A Hampton Magna man who believed PAYE had been wrongly deducted from his wages forced his boss to transfer £1,000 into his bank account - threatening to ‘burn the place down’ if he refused.
Despite his frightening ordeal, Joshua Scott’s victim did not go to the police until the next day, hoping he would come to his senses in the meantime and return the money.
But he did not, and Scott (28) of Hayward Close, Hampton Magna, near Warwick, was jailed for two years after eventually pleading guilty at Warwick Crown Court to a charge of blackmail.
Prosecutor Graham Russell said Scott had worked on a temporary basis for TGM Midlands Ltd, which makes automated gates, before being taken on full-time in August last year.
But on October 28 his boss Leigh Coulam-Kelsall arrived at the Warwick-based company with his two dogs to find Scott and another employee were already there.
Scott accused his boss of not correctly paying his PAYE, and demanded £1,000 he believed he was owed.
Mr Coulam-Kelsall tried to explain to him that because Scott had not properly provided his National Insurance number, he had to make deductions at the emergency rate until it was sorted.
He suggested they go into his office so he could show Scott what the situation was.
But as soon as they got into the office, Scott snatched Mr Coulam-Kelsall’s phone and said he would keep it until he received £1,000.
“The defendant was ranting and raving, and he opened a back door, which let in the dogs, and stormed out, but came back with a red petrol can,” said Mr Russell.
The other employee who was there tried to reason with him, telling him he was going too far, but to no avail.
Once he was back in the office, he threatened to take one of the dogs unless he was paid – although Scott does not accept making that threat, pointed out Mr Russell.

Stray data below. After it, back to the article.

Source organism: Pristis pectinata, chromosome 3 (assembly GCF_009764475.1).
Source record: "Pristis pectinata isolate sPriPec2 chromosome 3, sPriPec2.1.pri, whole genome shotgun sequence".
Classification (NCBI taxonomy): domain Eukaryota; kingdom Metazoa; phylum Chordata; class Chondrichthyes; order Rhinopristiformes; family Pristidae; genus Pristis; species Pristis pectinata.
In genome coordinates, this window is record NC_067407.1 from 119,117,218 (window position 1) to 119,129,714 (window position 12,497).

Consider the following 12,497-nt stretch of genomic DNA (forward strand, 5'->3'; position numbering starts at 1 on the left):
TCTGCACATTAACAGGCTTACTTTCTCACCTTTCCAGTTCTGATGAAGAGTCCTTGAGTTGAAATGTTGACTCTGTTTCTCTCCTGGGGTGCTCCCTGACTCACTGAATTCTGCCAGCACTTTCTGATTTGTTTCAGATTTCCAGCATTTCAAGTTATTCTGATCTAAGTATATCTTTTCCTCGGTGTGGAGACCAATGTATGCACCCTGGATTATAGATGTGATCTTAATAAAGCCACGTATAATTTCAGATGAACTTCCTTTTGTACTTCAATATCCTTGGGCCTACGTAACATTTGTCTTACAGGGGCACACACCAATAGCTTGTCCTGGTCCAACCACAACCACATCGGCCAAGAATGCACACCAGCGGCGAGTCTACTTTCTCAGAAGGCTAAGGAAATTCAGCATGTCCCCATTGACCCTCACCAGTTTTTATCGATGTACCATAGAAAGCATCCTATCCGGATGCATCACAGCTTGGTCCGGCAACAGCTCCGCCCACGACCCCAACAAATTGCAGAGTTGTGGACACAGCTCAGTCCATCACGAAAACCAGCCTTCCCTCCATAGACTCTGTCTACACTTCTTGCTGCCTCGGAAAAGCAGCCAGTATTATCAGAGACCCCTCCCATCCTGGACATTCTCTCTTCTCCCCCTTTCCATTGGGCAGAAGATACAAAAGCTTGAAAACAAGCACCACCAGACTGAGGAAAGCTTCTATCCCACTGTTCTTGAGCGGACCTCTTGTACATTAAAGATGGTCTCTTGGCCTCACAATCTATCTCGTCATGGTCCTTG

“But what followed is that he threatened that if he was not given the money, he would burn the place down with Mr Coulam-Kelsall in it.
“By that time David Coulam-Kelsall, who also has a managerial role, had arrived and attempted to reason with the defendant who at one stage said ‘let’s make it £2,000.’
“Leigh Coulam-Kelsall did indeed make a bank transfer of £1,000 to the defendant’s account, having been given his phone back to do so.”
And after checking on his own phone to confirm that the transfer had taken place, Scott handed over the keys to his works van and left.
Scott had been considered to be a good employee, and Mr Coulam-Kelsall did not report the incident to the police until the following day to give him a chance to come to his senses.
When he was questioned after his arrest, Scott maintained the company had been wrongly ‘pocketing’ £70 a week from his wages because the Job Centre was still paying his National Insurance.
Scott, who had previous convictions for theft from an employer and excess alcohol, denied making threats to burn the place down, but did accept taking the petrol can into the office and waving it around.
A warrant was issued for his arrest when he failed to attend a previous court hearing, and he then denied the charge, but changed his plea at a later hearing.
Clare Evans, defending, said: “He has said repeatedly how sorry he is. He went about what he believed was a genuine grievance in a way which was in no way appropriate.
“He’s a man who is not very well able to cope in stress situations. He had no intention of doing it, but he wanted them to believe he would.
“He is ashamed at his complete and utter over-reaction. He has made a terrible mistake, but it was a one-off.”
Jailing Scott, Judge Anthony Potter observed that a former Lord Chancellor had described blackmail as ‘one of the ugliest and most vicious offences.’
And he told Scott: “You were demanding money you believed you were owed. You began to make demands, first for £1,000 and then for £2,000 and at the time you had a petrol can and were shaking it.
“Whether or not a verbal threat was made, you were clearly threatening to burn the office where Mr Leigh Kelsall was, causing harm to him and to his partner in the business.
“Leigh Kelsall was so intimidated and so frightened at what you might do that he transferred £1,000 into your account, and this is not the first time you have acted in a criminal manner towards and employer.”